When it comes to mobile applications, the app stores of Google and Apple are, for most, the first port of call for critical review and helping to determine whether something is worthy of downloading. Added to that, mobile App Store SEO relies heavily on positive review scores to rank applications higher in the results, bring yet more eyeballs to an application that has just launched.
For being such a fundamental part of the mobile app ecosystem, Apple App Store reviews in particular are fundamentally broken, and something of a thorn in the side for developers.
The problem doesn’t so much lie in the reviews themselves, but the lack of any sort of feedback from the developers to help an audience adequately sort the proverbial wheat from the chaff, and indeed eliminate idiocy and irrelevant comments from the equation. All too often it’s the business and their practises that are being reviewed, and not the application quality.
To illustrate, let’s quickly take a quick look at just one of the highest profile apps on the web developed by the cream of Developer talent found Worldwide, and some of their corresponding reviews:
1 Star for Privacy issues, conspiracy theories and frequency of updates.
You don’t have to look too hard to see other high profile apps suffering from the same wrongly placed feedback. Snapchat for example, has a current app rating of 3 out of 5 stars, surprisingly low for an application which has supposedly 200 million monthly users. Case in point, negative reviews are mostly comprised of teenage angst over the choice of emojis.
Irrespective of whether an App does it’s job well and serves it’s user, the App Store has quickly become a public dumping ground for consumer complaints about every facet of the businesses the app represents.
Got a problem with Starbucks? There’s a review for that.
Unhappy with top shops returns policy? Yep there’s a review for that.
Facebook privacy issues pissing you off? Yep time to leave a scathing review.
It’s a problem Apple seem happy to live with, as the nature of reviews have changed little since the App Store launched.
In principle, relying on the wisdom of crowds, and allowing the cream of applications to rise to the top based on positive reviews and frequency of downloads sounds sensible. In practise however when you have a Massive audience, with low incentive for quality contributions, you end up with the cesspool of content that is the currently on public display in the App store.
The problem is further compounded by developers unable to undermine poor quality contributions with retorts or responses, and indeed the offering of alternative more appropriate channels to have complaints or feedback dealt with. As identity is also concealed neither is there any way to contact the reviewer to resolve their complaint. It’s all one way traffic. You get your review..good or bad and you are stuck with it right until you perform a new release, a tactic Apple initially employed to ensure developers continue to develop bug fixes, and presumably move the app further in the direction of consumer desire. Now, however, we are in the ugly scenario of releases for release sake just to hide negative reviews, and companies turning to Astroturfing just to level the playing field.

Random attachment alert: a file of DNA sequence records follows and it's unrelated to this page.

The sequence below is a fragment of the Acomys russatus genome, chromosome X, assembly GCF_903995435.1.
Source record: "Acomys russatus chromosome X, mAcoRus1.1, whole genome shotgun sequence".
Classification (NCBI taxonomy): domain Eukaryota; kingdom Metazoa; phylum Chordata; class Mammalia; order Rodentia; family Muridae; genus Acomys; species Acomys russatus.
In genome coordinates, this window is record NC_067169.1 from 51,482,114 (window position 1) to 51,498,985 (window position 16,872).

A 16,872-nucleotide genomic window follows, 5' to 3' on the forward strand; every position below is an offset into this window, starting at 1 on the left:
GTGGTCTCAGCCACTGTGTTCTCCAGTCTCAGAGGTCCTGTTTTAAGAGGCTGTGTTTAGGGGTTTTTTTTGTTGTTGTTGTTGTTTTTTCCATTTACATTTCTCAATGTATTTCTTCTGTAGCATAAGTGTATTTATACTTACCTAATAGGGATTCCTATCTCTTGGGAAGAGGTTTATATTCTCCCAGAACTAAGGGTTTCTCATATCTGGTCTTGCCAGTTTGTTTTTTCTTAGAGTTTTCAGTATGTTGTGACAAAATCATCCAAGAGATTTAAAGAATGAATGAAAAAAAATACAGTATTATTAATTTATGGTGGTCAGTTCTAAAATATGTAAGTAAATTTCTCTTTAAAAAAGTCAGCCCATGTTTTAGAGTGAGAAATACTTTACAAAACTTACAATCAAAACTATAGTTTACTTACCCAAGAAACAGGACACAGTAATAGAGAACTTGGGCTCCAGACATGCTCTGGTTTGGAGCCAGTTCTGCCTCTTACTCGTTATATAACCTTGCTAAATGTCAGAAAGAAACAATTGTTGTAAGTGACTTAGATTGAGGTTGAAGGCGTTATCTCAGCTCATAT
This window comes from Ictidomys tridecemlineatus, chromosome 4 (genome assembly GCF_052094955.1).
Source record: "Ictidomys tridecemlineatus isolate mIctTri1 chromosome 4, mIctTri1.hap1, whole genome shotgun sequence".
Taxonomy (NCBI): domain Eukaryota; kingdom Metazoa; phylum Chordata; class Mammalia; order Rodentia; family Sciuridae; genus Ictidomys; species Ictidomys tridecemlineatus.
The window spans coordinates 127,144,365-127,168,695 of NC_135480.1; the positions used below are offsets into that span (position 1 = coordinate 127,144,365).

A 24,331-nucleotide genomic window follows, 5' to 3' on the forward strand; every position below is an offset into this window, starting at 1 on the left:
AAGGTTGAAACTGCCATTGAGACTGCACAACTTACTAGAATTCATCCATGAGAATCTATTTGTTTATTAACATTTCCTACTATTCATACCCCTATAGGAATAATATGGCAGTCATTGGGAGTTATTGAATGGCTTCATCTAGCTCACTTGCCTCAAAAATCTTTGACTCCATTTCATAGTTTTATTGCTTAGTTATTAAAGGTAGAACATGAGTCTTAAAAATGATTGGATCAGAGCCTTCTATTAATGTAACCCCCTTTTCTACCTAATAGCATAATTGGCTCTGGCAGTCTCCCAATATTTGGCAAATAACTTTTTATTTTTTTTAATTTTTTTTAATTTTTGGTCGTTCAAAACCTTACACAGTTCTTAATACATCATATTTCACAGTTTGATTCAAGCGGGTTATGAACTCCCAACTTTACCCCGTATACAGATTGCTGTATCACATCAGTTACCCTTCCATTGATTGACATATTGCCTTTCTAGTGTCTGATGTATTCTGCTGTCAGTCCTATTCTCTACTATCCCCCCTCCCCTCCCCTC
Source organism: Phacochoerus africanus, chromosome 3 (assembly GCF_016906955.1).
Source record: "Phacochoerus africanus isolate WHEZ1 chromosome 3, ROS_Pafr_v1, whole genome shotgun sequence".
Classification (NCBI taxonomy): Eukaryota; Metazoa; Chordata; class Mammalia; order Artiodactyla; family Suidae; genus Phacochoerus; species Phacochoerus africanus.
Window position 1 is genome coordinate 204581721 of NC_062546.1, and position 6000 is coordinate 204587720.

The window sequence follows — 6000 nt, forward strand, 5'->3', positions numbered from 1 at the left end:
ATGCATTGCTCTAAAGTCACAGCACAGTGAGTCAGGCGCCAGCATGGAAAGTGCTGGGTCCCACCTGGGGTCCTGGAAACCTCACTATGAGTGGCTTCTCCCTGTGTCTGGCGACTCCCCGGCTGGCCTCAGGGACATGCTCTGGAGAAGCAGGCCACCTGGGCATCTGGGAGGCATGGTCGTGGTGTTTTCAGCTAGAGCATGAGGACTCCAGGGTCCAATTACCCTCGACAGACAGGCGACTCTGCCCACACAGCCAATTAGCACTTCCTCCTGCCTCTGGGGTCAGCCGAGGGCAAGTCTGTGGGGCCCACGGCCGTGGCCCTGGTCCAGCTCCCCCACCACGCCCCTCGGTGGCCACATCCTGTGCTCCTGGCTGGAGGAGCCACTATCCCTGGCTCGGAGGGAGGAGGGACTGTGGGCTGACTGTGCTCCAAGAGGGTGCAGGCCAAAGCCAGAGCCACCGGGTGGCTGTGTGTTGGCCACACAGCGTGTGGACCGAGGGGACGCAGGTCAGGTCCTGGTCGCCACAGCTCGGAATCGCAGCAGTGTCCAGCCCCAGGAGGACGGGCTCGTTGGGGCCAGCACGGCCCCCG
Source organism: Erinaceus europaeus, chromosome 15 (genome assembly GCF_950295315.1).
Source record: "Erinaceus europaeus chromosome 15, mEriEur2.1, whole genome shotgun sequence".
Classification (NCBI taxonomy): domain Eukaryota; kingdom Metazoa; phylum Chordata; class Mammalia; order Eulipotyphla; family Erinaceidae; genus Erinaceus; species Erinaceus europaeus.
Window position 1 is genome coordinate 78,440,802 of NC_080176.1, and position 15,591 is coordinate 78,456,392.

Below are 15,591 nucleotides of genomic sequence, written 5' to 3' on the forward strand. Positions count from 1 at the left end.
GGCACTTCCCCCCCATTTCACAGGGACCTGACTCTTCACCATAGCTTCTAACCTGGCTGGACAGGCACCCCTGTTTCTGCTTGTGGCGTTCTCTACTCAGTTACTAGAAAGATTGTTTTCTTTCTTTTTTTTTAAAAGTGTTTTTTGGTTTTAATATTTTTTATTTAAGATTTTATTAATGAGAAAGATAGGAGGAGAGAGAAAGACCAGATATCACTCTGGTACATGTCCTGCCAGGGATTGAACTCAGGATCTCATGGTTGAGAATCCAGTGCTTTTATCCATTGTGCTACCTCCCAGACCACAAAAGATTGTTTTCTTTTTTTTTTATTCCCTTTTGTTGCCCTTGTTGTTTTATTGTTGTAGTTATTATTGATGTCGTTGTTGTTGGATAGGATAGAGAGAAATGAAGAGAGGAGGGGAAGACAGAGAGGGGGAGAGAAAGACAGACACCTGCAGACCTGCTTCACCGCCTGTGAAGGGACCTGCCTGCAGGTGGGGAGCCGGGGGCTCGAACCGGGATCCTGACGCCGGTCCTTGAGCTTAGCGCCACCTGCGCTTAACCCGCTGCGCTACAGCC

There are plenty of solutions out there for countering the problem of low quality user generated content. Amazon solve it with voting for each comment. Reddits gamification of their comments through comment karma massively increases the signal to noise ratio. Hacker News. Same again.
There’s been some research on the same topic suggesting that rewarding quality contribution through either increased exposure or gamification within user generated content is the way forward, and with reviews being one of the primary forms of UGC on the web, it’s little wonder many of the larger players on the web adopt such practises. Apple, sadly continues to lag behind.
There are however a few ways to provide responses openly in the public without being dictated to by the App Store.
Some people have scraped the App Store reviews, implemented their own commenting system on their own website and attempted to offer responses to reviews. Others, try to respond directly to each review by leaving another review underneath.
Ultimately all are workarounds for a broken system that Apple really need to sort out, and it’s not just me that thinks so.
There are loads of other blog posts around the web that take a similar stance. Lifehacker offers alternate ways to rate the quality of an app. This post on medium from a third party small developer gives real insight into the problems faced.
With the recent introduction of the Apple watch, we can likely expect an explosion of apps developed for wearable platforms, and with them application reviews.
As devices become ever more and more personal, the need for decent reviews and ratings for consumers prior to application download becomes even more important.